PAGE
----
The largest, Asteroid 2013 ET, passed about 950,000 km from Earth—a distance approxmately 2.5 times as far away as the moon.

“The scary part about this one, of course, is that it’s something we didn’t even know about,” said Patrick Paolucci, president of the online Slooh Space Camera, during a live webcast of the asteroid’s flyby.

At 140 metres, Asteroid 2013 ET measured nearly eight times larger than the meteorite that exploded over Chelyabinsk, Russia, on Feb. 15. The force of its impact created a shock wave that shattered windows and damaged buildings, injuring more than 1,200 people.

Later on Feb. 15, another asteroid, 2012 DA14, passed within 27,700 km of Earth—closer than many communications satellites. After the flyby, which was closely tracked by astronomers, Planetary Society scientist Bruce Betts said Earth is essentially in a “cosmic shooting gallery” in terms of asteroids.

It’s only in the last decade or so that we’ve had systems that can find [comets] and give us plenty of early warning.

— Roy Gal, Institute for Astronomy, University of Hawaii

Asteroids such as the one that hit Russia impact Earth about every 50 years but can be difficult to predict because they tend to be much smaller than comets and are made of solid rock, which does not reflect sunlight well, making them more difficult to see coming.

“The asteroid that hit Russia was, one day before it got to us, so faint that none of our telescopes could have detected it, whereas the comet is much bigger and brighter, even when it’s far out in the solar system,” Gal says.

It’s not that there are more comets and asteroids passing by earth, he notes, but that scientists are developing better systems to detect them.

“It’s only in the last decade or so that we’ve had systems that can find [comets] and give us plenty of early warning,” he says.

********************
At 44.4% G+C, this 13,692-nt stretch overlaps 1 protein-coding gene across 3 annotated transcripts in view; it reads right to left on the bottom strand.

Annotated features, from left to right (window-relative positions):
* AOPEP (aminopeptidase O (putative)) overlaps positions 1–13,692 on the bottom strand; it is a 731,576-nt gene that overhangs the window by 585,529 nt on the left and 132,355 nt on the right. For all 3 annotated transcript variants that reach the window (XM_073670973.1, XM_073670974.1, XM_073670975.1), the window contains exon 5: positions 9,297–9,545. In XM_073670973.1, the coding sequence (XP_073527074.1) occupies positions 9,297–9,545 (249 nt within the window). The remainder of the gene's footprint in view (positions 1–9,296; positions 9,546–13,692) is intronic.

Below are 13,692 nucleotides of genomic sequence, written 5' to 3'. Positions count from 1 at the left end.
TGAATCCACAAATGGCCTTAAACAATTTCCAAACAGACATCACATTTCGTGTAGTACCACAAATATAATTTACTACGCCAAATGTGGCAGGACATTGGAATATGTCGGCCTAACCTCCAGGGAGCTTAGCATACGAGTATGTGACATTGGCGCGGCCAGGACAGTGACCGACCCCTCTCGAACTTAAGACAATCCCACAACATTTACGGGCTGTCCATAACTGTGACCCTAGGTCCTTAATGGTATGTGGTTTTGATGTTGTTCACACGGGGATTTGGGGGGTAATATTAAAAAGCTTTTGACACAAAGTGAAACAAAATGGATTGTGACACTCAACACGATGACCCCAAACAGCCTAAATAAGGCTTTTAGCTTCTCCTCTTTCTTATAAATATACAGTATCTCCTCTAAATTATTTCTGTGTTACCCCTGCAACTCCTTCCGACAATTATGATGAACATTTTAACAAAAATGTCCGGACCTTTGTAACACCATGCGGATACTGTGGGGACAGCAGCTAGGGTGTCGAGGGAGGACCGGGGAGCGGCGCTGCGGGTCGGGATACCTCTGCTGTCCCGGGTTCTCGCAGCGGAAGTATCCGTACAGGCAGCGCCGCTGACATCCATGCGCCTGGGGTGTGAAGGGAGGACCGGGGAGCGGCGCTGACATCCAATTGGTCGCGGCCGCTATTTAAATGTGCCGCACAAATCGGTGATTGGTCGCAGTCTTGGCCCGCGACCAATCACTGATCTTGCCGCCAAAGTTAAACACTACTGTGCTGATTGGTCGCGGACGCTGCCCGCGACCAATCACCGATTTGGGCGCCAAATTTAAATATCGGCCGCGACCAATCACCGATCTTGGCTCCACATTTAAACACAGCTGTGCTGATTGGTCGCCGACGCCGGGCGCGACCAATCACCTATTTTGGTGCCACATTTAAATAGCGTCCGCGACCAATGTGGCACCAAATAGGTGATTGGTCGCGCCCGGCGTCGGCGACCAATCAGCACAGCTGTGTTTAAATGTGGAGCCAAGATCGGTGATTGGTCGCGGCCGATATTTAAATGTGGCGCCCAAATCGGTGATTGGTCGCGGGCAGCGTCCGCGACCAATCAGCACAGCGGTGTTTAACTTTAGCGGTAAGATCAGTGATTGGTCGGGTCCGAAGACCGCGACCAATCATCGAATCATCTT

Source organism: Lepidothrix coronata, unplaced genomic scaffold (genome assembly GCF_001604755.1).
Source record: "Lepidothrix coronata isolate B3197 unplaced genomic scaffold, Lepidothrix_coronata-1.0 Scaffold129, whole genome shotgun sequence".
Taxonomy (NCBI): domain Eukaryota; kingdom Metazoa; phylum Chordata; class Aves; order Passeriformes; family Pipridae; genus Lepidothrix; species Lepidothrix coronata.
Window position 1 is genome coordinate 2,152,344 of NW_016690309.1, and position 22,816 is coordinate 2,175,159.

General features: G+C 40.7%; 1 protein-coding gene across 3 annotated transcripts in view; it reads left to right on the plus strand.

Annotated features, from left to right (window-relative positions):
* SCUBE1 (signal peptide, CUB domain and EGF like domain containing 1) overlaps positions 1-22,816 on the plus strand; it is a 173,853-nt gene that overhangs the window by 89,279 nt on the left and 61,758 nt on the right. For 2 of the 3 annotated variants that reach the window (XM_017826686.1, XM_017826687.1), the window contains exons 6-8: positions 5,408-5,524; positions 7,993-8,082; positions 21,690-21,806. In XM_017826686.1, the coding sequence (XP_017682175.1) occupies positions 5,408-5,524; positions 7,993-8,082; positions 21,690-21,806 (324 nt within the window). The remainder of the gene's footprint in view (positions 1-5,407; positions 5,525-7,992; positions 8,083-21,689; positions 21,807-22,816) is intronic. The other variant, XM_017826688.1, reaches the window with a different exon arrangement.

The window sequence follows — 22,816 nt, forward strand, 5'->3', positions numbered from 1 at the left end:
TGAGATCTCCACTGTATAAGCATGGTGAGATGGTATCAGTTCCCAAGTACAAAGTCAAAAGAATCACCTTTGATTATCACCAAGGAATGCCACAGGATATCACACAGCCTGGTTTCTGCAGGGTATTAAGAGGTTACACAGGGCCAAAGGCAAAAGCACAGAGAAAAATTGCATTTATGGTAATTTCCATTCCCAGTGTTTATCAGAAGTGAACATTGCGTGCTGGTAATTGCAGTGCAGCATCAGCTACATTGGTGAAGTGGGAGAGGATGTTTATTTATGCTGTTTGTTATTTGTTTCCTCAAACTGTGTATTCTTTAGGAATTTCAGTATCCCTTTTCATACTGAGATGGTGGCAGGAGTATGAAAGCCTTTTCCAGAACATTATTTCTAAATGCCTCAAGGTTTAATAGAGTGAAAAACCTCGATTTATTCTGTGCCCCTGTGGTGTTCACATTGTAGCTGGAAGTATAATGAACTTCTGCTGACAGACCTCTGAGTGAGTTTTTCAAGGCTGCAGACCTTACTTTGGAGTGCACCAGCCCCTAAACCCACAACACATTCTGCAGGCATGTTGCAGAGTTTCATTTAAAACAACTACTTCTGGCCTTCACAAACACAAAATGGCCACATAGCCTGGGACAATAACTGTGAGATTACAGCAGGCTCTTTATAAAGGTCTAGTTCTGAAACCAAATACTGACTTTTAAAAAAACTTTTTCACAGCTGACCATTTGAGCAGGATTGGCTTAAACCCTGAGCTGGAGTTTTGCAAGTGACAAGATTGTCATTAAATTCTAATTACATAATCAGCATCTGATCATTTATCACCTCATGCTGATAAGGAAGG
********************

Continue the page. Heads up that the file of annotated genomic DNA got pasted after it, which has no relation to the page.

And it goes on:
“In the past we probably would have only a week or a month’s worth of notice that each comet was coming, and then it would have been more of a surprise. Now we know that both are coming in a year, and so we’re kind of geared up for it.”

Dangerous Fireball

The last comet thought to impact Earth occurred over 100 years ago and was dubbed the “Tunguska event.”

In a remote part of Russia on June 30, 1908, a fireball was observed streaking across the sky before a large explosion in the atmosphere above Siberia’s Podkamennaya Tunguska River, what is now Krasnoyarsk Krai.

The event—the largest-ever recorded explosion of a space object plunging to Earth—is believed to have been caused by an incoming meteor or comet. The object never actually struck Earth but instead exploded in the atmosphere, causing an air burst 5–10 kilometres above Earth’s surface.

The blast’s impact felled an estimated 80 million trees across 500,000 acres of Siberian forest and is thought to be 1,000 times more powerful than the impact of the atomic bomb dropped on Hiroshima, Japan.

The Epoch Times publishes in 35 countries and in 21 languages. Subscribe to our e-newsletter.




GET THE FREE DAILY E-NEWSLETTER


Selected Topics from The Epoch Times

Asia Week NY Spring 2013